The other thing that has been an emotional blow is that we had a possible adoption fall through.  Tim and I randomly had the possibility of adopting a baby boy.  It was a long-shot, a young couple in a bad spot that knows my sister, not through an agency.  We tried not to get our hopes up because we knew the situation was precarious, but it was still a disappointment when it didn’t happen.  The good that came out of it was that it got us talking a lot about IVF and adoption, and I think we have decided to go the adoption route instead of risking IVF.  I’ll be looking into California agencies.  We keep trying to tell ourselves that this just wasn’t the right baby for us, but it’s hard.  The whole process has brought emotions to the surface that had been pushed down for a long time.

So, that’s how I am doing.  A lot of stress and a lot of emotions.  Tim and I are in a holding pattern right now, and it’s a tough place to be.  My guess is that we will move sometime in the Fall.  We will be renewing our lease for a shorter term, so I’m hoping that we can move in late October.  Nothing for sure, though.  I’m just trying to get through the day to day without getting crushed by the giant ball of stress hanging over my head.  Some days are better than others.  The good news is that I get another summer to play with my sister and my niece.  I plan to pack it full of days at the pool, backyard BBQs, and hanging out at Panera.  Other than that. I’ll just be here waiting… and waiting.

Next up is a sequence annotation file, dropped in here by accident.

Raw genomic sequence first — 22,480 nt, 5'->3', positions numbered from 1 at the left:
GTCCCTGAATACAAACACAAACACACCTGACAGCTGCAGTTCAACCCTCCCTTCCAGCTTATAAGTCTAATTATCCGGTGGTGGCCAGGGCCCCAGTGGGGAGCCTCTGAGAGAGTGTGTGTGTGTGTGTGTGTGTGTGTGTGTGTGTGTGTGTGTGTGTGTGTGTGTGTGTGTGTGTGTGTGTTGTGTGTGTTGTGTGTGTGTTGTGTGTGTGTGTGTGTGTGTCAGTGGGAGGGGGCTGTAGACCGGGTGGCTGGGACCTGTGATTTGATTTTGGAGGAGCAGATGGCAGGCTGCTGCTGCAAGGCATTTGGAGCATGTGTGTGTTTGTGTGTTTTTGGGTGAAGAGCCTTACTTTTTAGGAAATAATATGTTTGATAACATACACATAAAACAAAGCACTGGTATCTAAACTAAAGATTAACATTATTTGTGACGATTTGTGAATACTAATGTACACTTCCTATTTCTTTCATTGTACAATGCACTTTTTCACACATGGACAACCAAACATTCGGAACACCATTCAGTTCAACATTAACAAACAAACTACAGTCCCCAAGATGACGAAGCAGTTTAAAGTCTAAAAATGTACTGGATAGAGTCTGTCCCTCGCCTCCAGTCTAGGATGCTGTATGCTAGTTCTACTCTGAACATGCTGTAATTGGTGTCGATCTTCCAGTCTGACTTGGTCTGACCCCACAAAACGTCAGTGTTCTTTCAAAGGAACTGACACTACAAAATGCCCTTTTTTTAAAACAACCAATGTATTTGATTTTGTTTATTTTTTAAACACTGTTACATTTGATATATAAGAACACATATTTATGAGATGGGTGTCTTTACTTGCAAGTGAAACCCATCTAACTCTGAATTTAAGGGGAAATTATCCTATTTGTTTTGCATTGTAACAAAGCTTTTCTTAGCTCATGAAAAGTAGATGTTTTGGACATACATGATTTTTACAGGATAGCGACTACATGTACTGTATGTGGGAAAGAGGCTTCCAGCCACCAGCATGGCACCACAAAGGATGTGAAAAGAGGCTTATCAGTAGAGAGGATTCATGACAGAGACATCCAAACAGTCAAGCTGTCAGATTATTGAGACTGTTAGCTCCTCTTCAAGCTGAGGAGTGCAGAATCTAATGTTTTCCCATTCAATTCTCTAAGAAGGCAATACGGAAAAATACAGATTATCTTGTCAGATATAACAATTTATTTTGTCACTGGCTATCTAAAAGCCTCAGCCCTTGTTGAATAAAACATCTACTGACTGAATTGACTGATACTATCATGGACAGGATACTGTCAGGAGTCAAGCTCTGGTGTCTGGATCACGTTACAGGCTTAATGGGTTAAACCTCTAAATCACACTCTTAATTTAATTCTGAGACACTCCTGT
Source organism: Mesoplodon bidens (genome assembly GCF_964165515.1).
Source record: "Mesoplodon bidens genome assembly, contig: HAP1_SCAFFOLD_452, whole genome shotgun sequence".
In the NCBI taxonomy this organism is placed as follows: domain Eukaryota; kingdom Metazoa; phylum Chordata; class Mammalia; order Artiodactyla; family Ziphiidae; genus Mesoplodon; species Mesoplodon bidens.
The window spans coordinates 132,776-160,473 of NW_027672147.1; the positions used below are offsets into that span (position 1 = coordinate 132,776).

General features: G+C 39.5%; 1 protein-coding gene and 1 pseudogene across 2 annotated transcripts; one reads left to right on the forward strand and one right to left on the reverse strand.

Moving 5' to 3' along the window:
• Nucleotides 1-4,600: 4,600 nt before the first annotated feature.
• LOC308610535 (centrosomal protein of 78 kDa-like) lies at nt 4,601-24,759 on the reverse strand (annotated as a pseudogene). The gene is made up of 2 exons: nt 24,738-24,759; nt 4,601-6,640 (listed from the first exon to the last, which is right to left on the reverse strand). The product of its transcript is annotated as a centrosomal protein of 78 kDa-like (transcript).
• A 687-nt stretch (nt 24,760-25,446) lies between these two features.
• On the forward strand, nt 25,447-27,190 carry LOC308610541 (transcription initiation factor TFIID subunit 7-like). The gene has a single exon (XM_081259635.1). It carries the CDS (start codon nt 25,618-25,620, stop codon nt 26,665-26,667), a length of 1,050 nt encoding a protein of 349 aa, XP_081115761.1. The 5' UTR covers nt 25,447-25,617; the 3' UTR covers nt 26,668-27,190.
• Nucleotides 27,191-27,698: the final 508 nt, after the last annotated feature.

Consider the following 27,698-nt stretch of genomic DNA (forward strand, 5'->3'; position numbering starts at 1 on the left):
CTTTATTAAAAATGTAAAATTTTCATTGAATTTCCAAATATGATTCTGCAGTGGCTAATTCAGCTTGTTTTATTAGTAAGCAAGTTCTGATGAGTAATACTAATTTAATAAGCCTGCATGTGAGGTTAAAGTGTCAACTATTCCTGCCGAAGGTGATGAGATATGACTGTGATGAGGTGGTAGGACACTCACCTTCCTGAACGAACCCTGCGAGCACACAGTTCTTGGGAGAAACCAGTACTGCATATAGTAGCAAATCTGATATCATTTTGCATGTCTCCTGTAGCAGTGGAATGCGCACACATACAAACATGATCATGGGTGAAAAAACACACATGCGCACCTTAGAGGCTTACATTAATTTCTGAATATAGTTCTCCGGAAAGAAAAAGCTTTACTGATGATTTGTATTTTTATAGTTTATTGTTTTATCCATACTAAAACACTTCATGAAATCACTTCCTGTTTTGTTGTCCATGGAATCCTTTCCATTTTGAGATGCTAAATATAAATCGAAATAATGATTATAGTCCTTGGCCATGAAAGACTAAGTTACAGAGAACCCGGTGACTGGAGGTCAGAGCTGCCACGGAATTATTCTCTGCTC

Marking the Day

  I mentioned last week that the 23rd marks one year since my grandmother passed away.  I’m spending tomorrow with family.  Since I usually ...